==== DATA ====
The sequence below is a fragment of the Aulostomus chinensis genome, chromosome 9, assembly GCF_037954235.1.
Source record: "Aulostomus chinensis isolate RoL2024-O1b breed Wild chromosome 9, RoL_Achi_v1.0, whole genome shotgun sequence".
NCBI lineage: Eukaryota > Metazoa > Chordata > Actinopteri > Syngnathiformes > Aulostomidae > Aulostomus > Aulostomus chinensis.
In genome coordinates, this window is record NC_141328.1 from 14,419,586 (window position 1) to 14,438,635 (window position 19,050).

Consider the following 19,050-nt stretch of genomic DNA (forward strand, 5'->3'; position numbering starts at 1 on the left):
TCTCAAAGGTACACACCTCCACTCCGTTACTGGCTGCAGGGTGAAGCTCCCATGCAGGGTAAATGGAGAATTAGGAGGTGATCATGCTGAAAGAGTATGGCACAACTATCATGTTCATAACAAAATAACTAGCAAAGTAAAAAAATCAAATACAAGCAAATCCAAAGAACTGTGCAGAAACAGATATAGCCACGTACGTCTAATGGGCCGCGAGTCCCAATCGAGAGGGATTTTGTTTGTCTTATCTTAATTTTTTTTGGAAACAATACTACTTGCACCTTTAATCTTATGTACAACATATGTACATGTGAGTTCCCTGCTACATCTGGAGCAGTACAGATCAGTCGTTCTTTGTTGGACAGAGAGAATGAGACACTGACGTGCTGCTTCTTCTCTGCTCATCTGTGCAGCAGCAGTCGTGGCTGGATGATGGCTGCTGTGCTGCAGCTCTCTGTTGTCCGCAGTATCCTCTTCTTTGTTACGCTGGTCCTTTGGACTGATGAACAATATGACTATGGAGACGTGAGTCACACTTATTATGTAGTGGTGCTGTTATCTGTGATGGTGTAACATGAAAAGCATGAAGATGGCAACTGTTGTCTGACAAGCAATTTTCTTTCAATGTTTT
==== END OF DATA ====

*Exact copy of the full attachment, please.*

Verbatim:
The sequence below is a fragment of the Aulostomus chinensis genome, chromosome 9, assembly GCF_037954235.1.
Source record: "Aulostomus chinensis isolate RoL2024-O1b breed Wild chromosome 9, RoL_Achi_v1.0, whole genome shotgun sequence".
NCBI lineage: Eukaryota > Metazoa > Chordata > Actinopteri > Syngnathiformes > Aulostomidae > Aulostomus > Aulostomus chinensis.
In genome coordinates, this window is record NC_141328.1 from 14,419,586 (window position 1) to 14,438,635 (window position 19,050).

Consider the following 19,050-nt stretch of genomic DNA (forward strand, 5'->3'; position numbering starts at 1 on the left):
TCTCAAAGGTACACACCTCCACTCCGTTACTGGCTGCAGGGTGAAGCTCCCATGCAGGGTAAATGGAGAATTAGGAGGTGATCATGCTGAAAGAGTATGGCACAACTATCATGTTCATAACAAAATAACTAGCAAAGTAAAAAAATCAAATACAAGCAAATCCAAAGAACTGTGCAGAAACAGATATAGCCACGTACGTCTAATGGGCCGCGAGTCCCAATCGAGAGGGATTTTGTTTGTCTTATCTTAATTTTTTTTGGAAACAATACTACTTGCACCTTTAATCTTATGTACAACATATGTACATGTGAGTTCCCTGCTACATCTGGAGCAGTACAGATCAGTCGTTCTTTGTTGGACAGAGAGAATGAGACACTGACGTGCTGCTTCTTCTCTGCTCATCTGTGCAGCAGCAGTCGTGGCTGGATGATGGCTGCTGTGCTGCAGCTCTCTGTTGTCCGCAGTATCCTCTTCTTTGTTACGCTGGTCCTTTGGACTGATGAACAATATGACTATGGAGACGTGAGTCACACTTATTATGTAGTGGTGCTGTTATCTGTGATGGTGTAACATGAAAAGCATGAAGATGGCAACTGTTGTCTGACAAGCAATTTTCTTTCAATGTTTT